Publications / Work Health and Safety

30 Nov 11
New Queensland WHS Regulations and Codes of Practice - are you ready?

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Workplace health and safety specialist, Partner, Cameron Dean issues a timely reminder and details the new and transitional provisions.

As part of the ongoing harmonisation of work health and safety (WHS) laws, the Work Health and Safety Regulation 2011 (Qld) (2011 WHS Regulation) received approval by the Governor in Council on 24 November 2011.

The 2011 WHS Regulation covers a broad range of topics, including workplace representation and participation, general risk and workplace management, hazardous work, plant and structures, construction work, hazardous chemicals, asbestos, major hazard facilities and public health and safety.

While the transitional arrangements will mean a delayed start for some requirements, the 2011 WHS Regulation will largely come into effect on the same date as the Work Health and Safety Act 2011 (Qld) (2011 WHS Act), being 1 January 2012.

Further to the introduction of 2011 WHS Regulation, the Workplace Relations Ministers’ Council has approved the first phase model Codes of Practice. These approved model Codes of Practice will also commence in Queensland from 1 January 2012. Other Queensland Codes of Practice will continue to be operational until replaced by a model Code of Practice at some time in the future.

This means that businesses have limited time between now and 1 January 2012 to:

  • review and, where required, amend their current WHS arrangements to ensure they will be ready to comply with the new 2011 WHS Regulation
  • consider what changes may be required to meet the standards imposed under the new Codes of Practice, and
  • otherwise ensure that the 2011 WHS Act requirements will be met. 

For a summary of the new and transitional provisions, covering the subject areas, key points and commencement dates, please click here.

Codes of Practice

Safe Work Australia has released the first phase of model Codes of Practice approved by the Workplace Relations Ministers’ Council for commencement on 1 January 2012. 

Failing to comply with a Code of Practice does not of itself mean that a prosecution will ensue. However, it may be evidence of a failure to discharge duties under the 2011 WHS Act if it cannot be shown that the departure from the Code of Conduct imposed a WHS standard to an equivalent or higher level than the Code of Practice requirements.

The first phase of model Codes of Practice are:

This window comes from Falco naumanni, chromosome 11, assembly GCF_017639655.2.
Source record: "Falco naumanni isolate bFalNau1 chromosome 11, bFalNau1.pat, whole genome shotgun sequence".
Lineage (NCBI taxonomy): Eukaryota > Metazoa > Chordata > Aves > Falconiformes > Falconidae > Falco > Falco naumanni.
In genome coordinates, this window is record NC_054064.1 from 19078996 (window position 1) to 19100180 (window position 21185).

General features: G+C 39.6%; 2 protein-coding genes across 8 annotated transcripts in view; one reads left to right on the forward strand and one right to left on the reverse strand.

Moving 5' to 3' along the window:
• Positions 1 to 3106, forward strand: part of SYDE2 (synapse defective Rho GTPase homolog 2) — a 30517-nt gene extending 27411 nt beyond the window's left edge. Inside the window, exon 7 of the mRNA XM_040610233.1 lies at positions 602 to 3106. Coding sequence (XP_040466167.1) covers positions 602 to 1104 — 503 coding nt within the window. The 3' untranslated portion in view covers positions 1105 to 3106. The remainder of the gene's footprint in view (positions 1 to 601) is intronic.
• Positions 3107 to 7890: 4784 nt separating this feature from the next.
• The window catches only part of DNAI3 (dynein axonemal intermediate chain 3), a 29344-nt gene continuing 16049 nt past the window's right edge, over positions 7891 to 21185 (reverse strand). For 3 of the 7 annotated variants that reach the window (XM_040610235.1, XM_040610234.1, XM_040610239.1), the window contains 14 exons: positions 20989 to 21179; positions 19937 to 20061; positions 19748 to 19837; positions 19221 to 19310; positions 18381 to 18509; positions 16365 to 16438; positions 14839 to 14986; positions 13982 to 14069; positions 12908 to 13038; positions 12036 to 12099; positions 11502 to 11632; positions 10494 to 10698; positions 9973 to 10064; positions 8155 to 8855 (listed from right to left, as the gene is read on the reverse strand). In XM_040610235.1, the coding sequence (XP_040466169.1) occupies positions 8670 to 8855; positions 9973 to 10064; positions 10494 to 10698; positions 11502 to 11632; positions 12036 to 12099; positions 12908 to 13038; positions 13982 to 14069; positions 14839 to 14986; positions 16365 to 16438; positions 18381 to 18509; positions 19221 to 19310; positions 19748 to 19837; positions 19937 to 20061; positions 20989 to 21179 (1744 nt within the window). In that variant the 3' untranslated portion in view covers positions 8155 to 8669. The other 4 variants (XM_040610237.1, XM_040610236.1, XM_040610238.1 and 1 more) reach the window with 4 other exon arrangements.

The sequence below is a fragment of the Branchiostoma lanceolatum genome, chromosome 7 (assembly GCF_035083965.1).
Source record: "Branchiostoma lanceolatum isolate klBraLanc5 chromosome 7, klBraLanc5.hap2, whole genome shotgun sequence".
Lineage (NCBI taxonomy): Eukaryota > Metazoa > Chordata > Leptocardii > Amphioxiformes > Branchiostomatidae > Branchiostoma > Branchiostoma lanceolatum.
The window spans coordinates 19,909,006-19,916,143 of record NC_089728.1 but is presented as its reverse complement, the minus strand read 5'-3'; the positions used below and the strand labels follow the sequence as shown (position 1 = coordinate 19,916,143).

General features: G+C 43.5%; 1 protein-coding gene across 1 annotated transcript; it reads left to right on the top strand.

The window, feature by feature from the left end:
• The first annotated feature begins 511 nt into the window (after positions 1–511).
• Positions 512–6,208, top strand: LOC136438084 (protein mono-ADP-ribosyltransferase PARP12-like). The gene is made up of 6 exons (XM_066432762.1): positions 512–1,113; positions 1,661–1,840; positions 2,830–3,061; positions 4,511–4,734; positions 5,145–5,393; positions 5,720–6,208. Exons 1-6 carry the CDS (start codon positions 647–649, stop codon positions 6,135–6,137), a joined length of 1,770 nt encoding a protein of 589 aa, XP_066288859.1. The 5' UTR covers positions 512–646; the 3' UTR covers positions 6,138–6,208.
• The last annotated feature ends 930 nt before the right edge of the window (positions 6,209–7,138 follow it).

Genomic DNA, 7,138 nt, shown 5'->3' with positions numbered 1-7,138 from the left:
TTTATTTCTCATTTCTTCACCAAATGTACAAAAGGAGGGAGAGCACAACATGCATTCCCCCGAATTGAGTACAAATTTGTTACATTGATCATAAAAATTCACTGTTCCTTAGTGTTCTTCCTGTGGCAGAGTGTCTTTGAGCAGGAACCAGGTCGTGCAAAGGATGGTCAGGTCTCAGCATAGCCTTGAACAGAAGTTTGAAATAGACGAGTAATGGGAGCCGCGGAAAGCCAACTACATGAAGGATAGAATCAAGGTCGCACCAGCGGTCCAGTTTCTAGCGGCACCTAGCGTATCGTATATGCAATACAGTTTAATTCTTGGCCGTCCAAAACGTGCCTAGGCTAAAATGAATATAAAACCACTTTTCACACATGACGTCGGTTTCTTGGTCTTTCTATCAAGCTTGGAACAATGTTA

• How to Manage Work Health and Safety Risks
  • Consulting Workers and Consulting, Cooperating and Coordinating with Others on Work Health and Safety matters
  • Managing the Work Environment and Facilities
  • Managing Noise and Preventing Hearing Loss at Work
  • Hazardous Manual Tasks
  • Confined Spaces
  • How to Manage and Control Asbestos in the Workplace
  • How to Safely Remove Asbestos
  • How to Prevent Falls at Workplaces
  • Labelling of Workplace Hazardous Chemicals, and
  • Preparation of Safety Data Sheets for Hazardous Chemicals.

The Safe Work Australia website contains more information about these Codes of Practice:

While the model Codes of Practice will replace some current Queensland Codes of Practice, other current Queensland Codes of Practice will continue to apply after 1 January 2012 as they are not being immediately replaced by model Codes of Practice.  These are Codes of Practice about:

  • Sugar Industry
  • Cash in Transit
  • Horse Riding Schools, Trail Riding Establishments and Horse Hiring Establishments
  • Children and Young Workers
  • Foundry Work
  • Manual Tasks Involving the Handling of People
  • Concrete Pumping
  • Steel Construction
  • Tunnelling
  • Formwork
  • Scaffolding
  • Tower Cranes
  • Mobile Cranes
  • Traffic Management for Construction or Maintenance Work
  • Abrasive Blasting
  • Plant
  • Safe Design and Operation of Tractors
  • Rural Plant
  • First Aid
  • Forest Harvesting
  • Hazardous Substances
  • Occupational Diving, and
  • Prevention of Workplace Harassment.

The Workplace Health and Safety Queensland website contains more information about these Codes of Practice:


Focus covers legal and technical issues in a general way. It is not designed to express opinions on specific cases. Focus is intended for information purposes only and should not be regarded as legal advice. Further advice should be obtained before taking action on any issue dealt with in this publication.

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